India’s food delivery race is hotting up after Swiggy, one of the startups vying for pole position, landed $210 million in new capital for expansion and joined the billion-dollar startup unicorn club.
The investment is led by existing backer Naspers, the media conglomerate famous for an early bet on Tencent in China, and new investor DST Global. Others taking part in the round include returning investor China’s Meituan Dianping and (another new investor) Coatue Management.
The deal takes Swiggy’s valuation past the $1 billion mark for the first, with sources close to the company confirming that the deal values the company at around $1.3 billion. That’s perhaps not a tonne of surprise around today’s announcement since it has been rumored in Indian press for some time, with Economic Times first reporting on it in April.
This Series G investment comes just months after Naspers and Meituan Dianping invested $100 million into Swiggy in February. The new round takes Swiggy to over $465 million raised from investors to date, making it India’s most-capitalized food delivery startup. Nearest competitor Zomato has raised some $440 million from investors that include Alibaba’s Ant Financial affiliate, Sequoia Capital and Temasek, but its business also includes markets outside of India, whereas Swiggy’s is firmly focused on its homeland. (Zomato was most recently valued at $1.1 billion.)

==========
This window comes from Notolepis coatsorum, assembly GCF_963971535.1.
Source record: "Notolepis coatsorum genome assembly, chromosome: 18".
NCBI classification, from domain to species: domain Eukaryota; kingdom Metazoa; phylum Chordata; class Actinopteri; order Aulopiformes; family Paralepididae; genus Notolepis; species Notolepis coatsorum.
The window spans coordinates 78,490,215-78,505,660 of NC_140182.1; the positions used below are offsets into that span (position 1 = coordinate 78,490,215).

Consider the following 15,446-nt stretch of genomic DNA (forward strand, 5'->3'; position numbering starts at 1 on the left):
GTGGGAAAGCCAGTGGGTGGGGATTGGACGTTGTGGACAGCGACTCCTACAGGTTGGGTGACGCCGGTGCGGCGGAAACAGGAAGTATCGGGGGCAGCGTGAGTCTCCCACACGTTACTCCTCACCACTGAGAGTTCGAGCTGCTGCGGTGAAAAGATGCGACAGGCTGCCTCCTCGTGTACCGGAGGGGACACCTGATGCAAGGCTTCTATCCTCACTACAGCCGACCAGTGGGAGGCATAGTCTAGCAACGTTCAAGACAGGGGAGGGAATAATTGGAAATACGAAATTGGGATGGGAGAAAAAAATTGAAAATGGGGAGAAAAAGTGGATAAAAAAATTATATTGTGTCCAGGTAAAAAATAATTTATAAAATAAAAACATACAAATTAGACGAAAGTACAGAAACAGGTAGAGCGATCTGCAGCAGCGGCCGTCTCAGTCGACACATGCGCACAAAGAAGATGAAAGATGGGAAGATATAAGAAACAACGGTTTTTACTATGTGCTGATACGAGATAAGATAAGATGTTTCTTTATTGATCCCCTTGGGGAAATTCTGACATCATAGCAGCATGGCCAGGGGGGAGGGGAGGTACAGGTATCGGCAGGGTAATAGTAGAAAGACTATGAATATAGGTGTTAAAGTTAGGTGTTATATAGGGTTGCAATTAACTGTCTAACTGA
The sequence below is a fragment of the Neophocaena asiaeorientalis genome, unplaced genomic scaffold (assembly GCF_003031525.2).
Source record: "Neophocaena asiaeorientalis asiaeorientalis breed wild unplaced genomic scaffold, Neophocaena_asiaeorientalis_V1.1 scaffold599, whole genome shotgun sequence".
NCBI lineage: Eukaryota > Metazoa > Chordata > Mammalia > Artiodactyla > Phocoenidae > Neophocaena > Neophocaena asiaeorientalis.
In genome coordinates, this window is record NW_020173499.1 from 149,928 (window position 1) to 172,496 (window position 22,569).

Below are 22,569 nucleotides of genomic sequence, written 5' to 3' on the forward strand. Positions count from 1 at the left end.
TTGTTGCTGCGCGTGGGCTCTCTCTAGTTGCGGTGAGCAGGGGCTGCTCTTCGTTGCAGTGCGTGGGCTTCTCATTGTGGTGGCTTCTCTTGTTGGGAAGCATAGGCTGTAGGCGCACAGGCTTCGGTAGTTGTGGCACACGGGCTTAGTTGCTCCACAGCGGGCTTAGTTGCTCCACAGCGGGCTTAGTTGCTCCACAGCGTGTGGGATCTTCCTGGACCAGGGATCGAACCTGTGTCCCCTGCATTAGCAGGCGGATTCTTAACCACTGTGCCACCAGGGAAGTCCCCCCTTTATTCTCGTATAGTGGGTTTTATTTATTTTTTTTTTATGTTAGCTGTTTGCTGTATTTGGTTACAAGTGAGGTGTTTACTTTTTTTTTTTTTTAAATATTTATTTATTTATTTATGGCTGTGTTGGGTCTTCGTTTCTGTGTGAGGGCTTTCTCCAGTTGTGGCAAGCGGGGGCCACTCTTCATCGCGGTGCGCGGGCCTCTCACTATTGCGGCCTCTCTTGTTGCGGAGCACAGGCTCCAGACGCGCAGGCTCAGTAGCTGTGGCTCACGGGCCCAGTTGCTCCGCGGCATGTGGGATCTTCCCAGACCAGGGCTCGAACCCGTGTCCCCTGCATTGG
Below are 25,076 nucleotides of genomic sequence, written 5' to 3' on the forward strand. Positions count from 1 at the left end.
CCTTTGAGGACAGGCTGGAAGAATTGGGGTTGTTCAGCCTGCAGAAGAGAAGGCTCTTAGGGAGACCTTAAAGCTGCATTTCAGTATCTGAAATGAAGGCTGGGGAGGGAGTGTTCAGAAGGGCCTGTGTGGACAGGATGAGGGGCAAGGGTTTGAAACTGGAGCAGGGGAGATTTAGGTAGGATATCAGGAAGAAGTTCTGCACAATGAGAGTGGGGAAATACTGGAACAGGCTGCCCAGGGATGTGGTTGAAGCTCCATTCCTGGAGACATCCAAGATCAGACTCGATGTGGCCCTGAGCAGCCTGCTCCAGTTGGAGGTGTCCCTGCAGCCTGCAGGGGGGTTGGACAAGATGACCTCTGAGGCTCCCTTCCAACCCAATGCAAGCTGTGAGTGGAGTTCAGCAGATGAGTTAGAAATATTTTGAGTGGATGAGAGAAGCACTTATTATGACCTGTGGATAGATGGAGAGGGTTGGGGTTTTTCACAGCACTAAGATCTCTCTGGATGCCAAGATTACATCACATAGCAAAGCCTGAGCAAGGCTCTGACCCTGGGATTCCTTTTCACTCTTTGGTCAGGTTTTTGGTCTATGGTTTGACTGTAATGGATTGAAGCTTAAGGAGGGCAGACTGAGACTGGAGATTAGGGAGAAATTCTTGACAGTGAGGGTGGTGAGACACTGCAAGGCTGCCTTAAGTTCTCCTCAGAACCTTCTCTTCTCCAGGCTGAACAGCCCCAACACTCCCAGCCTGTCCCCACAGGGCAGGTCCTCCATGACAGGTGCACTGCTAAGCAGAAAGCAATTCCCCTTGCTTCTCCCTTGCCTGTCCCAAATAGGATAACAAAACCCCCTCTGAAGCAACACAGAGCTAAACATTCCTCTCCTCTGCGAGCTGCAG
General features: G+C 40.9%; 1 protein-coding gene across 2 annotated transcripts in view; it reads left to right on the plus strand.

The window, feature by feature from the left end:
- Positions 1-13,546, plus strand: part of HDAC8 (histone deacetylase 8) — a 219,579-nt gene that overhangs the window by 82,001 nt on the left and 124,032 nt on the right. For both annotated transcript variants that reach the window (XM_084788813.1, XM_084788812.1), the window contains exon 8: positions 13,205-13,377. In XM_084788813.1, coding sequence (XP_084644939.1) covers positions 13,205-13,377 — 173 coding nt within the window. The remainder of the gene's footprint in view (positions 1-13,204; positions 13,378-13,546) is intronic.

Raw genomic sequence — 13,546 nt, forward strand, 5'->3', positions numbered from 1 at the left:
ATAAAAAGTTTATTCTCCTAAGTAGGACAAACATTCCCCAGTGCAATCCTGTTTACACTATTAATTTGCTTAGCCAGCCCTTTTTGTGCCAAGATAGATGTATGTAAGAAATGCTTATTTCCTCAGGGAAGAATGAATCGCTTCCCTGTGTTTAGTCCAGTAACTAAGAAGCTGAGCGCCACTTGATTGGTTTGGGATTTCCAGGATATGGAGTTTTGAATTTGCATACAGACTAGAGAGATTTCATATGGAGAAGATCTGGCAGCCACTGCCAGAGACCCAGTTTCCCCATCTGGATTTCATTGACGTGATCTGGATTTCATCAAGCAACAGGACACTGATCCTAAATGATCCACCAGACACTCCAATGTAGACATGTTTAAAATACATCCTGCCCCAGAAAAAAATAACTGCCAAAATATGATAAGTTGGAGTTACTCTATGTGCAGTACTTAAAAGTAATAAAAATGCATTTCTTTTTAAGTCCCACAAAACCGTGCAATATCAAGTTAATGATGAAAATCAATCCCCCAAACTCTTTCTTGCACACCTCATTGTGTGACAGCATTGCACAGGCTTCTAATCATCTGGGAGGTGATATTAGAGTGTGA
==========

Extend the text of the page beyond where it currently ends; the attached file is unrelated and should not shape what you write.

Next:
Swiggy claims to cover 35,000 restaurants with a delivery fleet of over 40,000. The company isn’t giving financials at this point, but it said that it has seen “a three-fold increase in revenues in the last financial year.”
The company isn’t saying in specifics how it will use the new capital, but a representative told TechCrunch that the plan is to invest in extending its reach to new locations in India and also to build out its logistics network to better serve customers.
“With this investment, we will continue to widen Swiggy’s offerings, along with bolstering our capabilities and plugging the gaps in the on-demand delivery ecosystem,” added Swiggy CEO Sriharsha Majety in a statement.
In addition, no doubt the business is capital intensive given the competition, so you’d imagine that a significant amount of money is needed to offset the monthly burn rate that Swiggy and others chalk up.
Beyond Zomato, Swiggy’s competitors also include ride-hailing companies Ola — which acquired the FoodPanda India business last year — and Uber, which has offered its Uber Eats service in India for over a year. A smaller player (but equally big-name) is Google, which launched its Areo food delivery service in India in April 2017.
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